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Pioneer Register and Tanks Hike – Capitol Reef National Park
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Overview
Location

Capitol Reef National Park, near Torrey Utah

Sights

Pioneer Register, rock art, pictographs, petroglyphs, water tanks

Distance

About 2 miles round trip from the trailhead to the tanks and back.

Parking Lot Elevation

5436 ft

Summit Elevation

Varies - mostly flat hike to the tanks

Time Required

I spent about 2 hours exploring

Pets

Not allowed

Fees

$10 per vehicle after the campground
$7 per person (if riding bike or hiking in)

Water Info

Bring 2 liters of water

Best Season

Spring, summer, fall

Hours

Open year round

Sun Exposure

A good mix of shade and sun exposure

Trail Condition

The trial is a mix between gravel and dirt. It's clearly marked with cairns

Restrooms

Yes, at trailhead (outhouse style)

Visitor Center

Yes. Located at the entrance to the national park

Camping

Yes. At Fruita Campground (see our Fruita camping trek!)
There are additional camping fees

Food

Bring some snacks

Equipment

You will need good hiking shoes, a hat, sunglasses, and backpack for your food and water

Family Friendly?

Yes

GPS Coordinates:

Trailhead: 38.20951, -111.1687
Tanks: 38.21395, -111.15816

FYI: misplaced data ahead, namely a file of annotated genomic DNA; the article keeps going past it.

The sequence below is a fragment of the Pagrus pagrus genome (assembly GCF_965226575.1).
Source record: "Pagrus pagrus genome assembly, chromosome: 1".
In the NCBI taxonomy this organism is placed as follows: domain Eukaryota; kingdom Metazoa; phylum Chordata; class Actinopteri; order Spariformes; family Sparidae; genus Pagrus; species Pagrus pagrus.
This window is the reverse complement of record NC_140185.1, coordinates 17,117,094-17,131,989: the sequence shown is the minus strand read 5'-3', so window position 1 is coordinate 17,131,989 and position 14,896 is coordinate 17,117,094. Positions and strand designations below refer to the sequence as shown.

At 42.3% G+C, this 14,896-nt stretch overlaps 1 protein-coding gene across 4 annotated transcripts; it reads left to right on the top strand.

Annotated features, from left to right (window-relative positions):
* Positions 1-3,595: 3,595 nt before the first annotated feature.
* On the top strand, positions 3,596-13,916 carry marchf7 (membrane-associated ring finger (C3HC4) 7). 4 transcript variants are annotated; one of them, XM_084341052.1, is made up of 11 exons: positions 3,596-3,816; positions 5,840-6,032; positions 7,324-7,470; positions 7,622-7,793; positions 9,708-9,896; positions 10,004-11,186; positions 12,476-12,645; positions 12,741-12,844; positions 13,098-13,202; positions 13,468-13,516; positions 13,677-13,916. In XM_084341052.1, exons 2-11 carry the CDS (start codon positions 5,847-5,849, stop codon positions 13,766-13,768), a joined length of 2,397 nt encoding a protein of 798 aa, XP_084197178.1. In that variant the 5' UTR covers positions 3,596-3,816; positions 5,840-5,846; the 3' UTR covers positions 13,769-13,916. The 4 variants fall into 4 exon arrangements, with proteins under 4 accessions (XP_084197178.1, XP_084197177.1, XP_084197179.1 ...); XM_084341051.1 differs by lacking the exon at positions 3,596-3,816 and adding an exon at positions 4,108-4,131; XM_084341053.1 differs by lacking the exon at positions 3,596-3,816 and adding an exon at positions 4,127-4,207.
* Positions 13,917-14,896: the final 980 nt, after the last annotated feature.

Arch: 38.21379, -111.15734

Trail Map


Driving Directions


The Trail:

The title of this Trek may sound odd: “Tanks? Military tanks? What kinds of tanks?”  Think back to when the Mormon pioneers were settling this area.  Why would they call a landmark tanks? Well, the tanks refer to deep sandstone pot holes that would hold lots of water – water tanks!  The tanks are situated in a wash that would funnel all of the rain and snow melt into the tanks, thus successfully storing water.  The trail to the tanks and Pioneer Register through the Petroglyph Narrows is easy and won’t take you more than an hour or two.

This is a worthwhile stop and one I would recommend doing if you are visiting Capitol Reef National Park.

At the trailhead you will find a nice picnic area, outhouses and some informational kiosks.  The drive alone into this canyon is incredible and worth the visit.  Once you are at the trailhead you will see the trail goes right onto the wash.  I would not recommend hiking this if there were recent storms or if it was currently raining.  You never know when there could be a flash flood right around the corner.  If you have any doubt, speak with a park ranger at the visitor center.

Once you begin hiking you will see signs of Fremont Indian pictographs.  Watch the walls from this point and you will see countless pictographs, petroglyphs and pioneer names in the rock.  Some are faint but some are clear and distinct.  I really enjoy finding rock art and trying to imagine what the meaning is behind them so this hike was fascinating to me!

Pioneer Register is so named due to the Mormon pioneers and early settlers carving their names and initials in the rock as they passed through this canyon.